DIFFERENTIATING DADS: Organisations funding and directing studies that are cross-sectional (administered at one point in time) or that follow children or parents over time (longitudinal) should comprehensively differentiate relationship categories (birth parent, adoptive parent, ‘step’ etc.) by adding to and amending questionnaires.
IN-DEPTH UNDERSTANDING: Funding should be allocated to enable longer interviews with, and observational data for, full-time co-resident fathers and father-figures, in order to establish a more comprehensive picture of how these men affect children’s childhoods and lives into adulthood.
FATHERS WHO LIVE SEPARATELY FROM THEIR CHILD’S MOTHER: Fathers or mothers (including father- or mother- figures) who leave the child’s original household during the course of a longitudinal study should be followed into new households and interviewed directly. In particular, data collection directly from those who maintain the highest levels of involvement, could be trialled. Fathers with a substantial pattern of overnight care could be defined as a second household for data collection, including interviews with any cohabiting partner (step-parent).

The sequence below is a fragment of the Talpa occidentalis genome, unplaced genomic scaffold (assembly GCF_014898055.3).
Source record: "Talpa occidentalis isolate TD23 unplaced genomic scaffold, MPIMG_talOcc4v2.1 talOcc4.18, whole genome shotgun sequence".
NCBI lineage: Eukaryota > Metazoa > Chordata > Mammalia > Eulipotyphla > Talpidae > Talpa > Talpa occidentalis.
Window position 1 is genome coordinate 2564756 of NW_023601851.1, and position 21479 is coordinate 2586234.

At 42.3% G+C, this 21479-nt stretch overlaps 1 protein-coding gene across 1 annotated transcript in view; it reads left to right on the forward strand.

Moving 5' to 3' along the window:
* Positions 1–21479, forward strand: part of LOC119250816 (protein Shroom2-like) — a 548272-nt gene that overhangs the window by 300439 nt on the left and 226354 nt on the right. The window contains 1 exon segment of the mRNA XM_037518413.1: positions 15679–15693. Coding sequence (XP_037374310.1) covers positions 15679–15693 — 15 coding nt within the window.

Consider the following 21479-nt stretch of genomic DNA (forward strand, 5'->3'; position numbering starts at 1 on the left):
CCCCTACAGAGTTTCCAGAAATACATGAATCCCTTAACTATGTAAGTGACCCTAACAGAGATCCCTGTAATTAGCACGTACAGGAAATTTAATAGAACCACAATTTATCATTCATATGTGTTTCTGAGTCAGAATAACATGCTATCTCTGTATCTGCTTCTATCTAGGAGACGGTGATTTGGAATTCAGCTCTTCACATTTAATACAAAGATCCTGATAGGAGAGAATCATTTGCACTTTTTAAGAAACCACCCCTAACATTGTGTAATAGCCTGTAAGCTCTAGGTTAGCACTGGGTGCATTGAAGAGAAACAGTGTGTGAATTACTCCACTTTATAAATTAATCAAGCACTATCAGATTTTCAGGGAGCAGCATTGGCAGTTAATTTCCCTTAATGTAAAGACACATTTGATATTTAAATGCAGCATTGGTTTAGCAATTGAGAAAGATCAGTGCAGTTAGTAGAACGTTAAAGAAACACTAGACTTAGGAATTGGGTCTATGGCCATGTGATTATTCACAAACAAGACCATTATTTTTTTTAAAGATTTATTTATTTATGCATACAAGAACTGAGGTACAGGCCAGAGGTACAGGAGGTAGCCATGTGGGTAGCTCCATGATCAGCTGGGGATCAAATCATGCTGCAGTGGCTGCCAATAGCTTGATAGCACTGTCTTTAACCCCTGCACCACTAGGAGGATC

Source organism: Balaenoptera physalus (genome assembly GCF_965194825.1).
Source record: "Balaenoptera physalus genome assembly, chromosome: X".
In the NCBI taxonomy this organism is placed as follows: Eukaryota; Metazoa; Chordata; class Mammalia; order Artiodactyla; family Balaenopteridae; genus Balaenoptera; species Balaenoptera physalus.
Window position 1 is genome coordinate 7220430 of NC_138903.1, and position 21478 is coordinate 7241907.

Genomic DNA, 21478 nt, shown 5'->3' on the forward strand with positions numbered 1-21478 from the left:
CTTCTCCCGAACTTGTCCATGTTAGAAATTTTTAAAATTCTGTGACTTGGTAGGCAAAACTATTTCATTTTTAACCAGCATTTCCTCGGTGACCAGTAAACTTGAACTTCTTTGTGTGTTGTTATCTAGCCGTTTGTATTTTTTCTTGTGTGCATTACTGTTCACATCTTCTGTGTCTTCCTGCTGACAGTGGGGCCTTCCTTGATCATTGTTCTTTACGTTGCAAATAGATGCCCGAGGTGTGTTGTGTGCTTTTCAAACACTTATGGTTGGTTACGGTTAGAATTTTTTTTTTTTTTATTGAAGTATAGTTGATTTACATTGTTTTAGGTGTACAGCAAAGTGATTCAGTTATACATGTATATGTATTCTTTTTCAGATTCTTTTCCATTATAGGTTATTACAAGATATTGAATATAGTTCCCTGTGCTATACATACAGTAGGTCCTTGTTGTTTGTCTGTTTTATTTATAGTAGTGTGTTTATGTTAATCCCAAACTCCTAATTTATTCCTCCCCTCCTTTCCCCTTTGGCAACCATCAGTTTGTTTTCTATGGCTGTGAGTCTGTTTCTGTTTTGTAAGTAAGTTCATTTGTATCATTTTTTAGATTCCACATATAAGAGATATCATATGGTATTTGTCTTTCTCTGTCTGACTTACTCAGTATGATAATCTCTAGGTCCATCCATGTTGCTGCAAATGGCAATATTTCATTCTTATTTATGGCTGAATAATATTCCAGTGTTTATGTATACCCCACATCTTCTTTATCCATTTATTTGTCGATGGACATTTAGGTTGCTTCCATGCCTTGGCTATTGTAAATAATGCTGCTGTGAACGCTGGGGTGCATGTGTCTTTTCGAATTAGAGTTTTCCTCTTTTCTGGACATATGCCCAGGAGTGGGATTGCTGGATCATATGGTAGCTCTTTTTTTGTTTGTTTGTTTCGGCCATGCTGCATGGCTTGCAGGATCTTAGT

NEXT STEPS IN DATA COLLECTION: Relevant individuals and bodies (including, for example, the National Statistics Harmonisation Group, the CLOSER harmonisation stream, the UK Data Archive and the Royal Statistical Society) should collaborate to consider this study’s findings and re-evaluate how the design of data collections can take account of the much greater diversity of families in recent decades. The ESRC review of longitudinal studies and preparations for the 2021 Census make it a particularly opportune time for this to happen.
SERVICE PROVISION: Adequate parenthood questions relating to both fathers and mothers should be included as a priority when children and adults are registered in health, education and family services (including maternity services, hospitals and with GPs, in nurseries and schools, in adult and child mental health services, in social work and social care) alongside other core variables such as “sex”/gender, ethnicity, education and socio-economic factors.
For press information on the Nuffield Report, please contact J.Davies@fatherhoodinstitute.org Tel: 0780 371 1692. Read full press release with additional notes at www.fatherhoodinstitute.org/2017/contemporary-fathers-in-the-uk/